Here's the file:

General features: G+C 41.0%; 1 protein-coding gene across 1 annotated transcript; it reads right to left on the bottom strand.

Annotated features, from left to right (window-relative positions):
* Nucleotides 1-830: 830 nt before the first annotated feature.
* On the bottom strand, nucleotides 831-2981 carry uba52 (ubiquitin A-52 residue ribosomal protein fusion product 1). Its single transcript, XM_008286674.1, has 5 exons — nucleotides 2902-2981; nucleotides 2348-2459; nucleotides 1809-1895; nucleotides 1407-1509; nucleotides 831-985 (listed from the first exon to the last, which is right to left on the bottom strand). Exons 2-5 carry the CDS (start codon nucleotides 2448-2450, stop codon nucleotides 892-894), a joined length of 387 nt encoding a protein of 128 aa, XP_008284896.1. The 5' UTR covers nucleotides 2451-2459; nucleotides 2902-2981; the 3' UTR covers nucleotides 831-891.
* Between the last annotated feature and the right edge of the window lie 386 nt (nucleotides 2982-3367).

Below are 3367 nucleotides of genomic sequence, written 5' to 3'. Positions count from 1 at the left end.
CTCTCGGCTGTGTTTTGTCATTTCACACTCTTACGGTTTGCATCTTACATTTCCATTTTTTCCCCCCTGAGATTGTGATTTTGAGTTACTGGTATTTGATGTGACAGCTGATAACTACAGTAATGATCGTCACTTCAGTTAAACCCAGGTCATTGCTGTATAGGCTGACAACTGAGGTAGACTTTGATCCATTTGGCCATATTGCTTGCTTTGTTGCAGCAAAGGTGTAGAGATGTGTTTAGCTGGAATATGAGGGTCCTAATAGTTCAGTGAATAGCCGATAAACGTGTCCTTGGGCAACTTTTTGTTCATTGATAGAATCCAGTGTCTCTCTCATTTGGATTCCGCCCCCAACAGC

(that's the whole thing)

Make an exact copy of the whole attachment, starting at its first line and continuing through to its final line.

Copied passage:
General features: G+C 41.0%; 1 protein-coding gene across 1 annotated transcript; it reads right to left on the bottom strand.

Annotated features, from left to right (window-relative positions):
* Nucleotides 1-830: 830 nt before the first annotated feature.
* On the bottom strand, nucleotides 831-2981 carry uba52 (ubiquitin A-52 residue ribosomal protein fusion product 1). Its single transcript, XM_008286674.1, has 5 exons — nucleotides 2902-2981; nucleotides 2348-2459; nucleotides 1809-1895; nucleotides 1407-1509; nucleotides 831-985 (listed from the first exon to the last, which is right to left on the bottom strand). Exons 2-5 carry the CDS (start codon nucleotides 2448-2450, stop codon nucleotides 892-894), a joined length of 387 nt encoding a protein of 128 aa, XP_008284896.1. The 5' UTR covers nucleotides 2451-2459; nucleotides 2902-2981; the 3' UTR covers nucleotides 831-891.
* Between the last annotated feature and the right edge of the window lie 386 nt (nucleotides 2982-3367).

Below are 3367 nucleotides of genomic sequence, written 5' to 3'. Positions count from 1 at the left end.
CTCTCGGCTGTGTTTTGTCATTTCACACTCTTACGGTTTGCATCTTACATTTCCATTTTTTCCCCCCTGAGATTGTGATTTTGAGTTACTGGTATTTGATGTGACAGCTGATAACTACAGTAATGATCGTCACTTCAGTTAAACCCAGGTCATTGCTGTATAGGCTGACAACTGAGGTAGACTTTGATCCATTTGGCCATATTGCTTGCTTTGTTGCAGCAAAGGTGTAGAGATGTGTTTAGCTGGAATATGAGGGTCCTAATAGTTCAGTGAATAGCCGATAAACGTGTCCTTGGGCAACTTTTTGTTCATTGATAGAATCCAGTGTCTCTCTCATTTGGATTCCGCCCCCAACAGC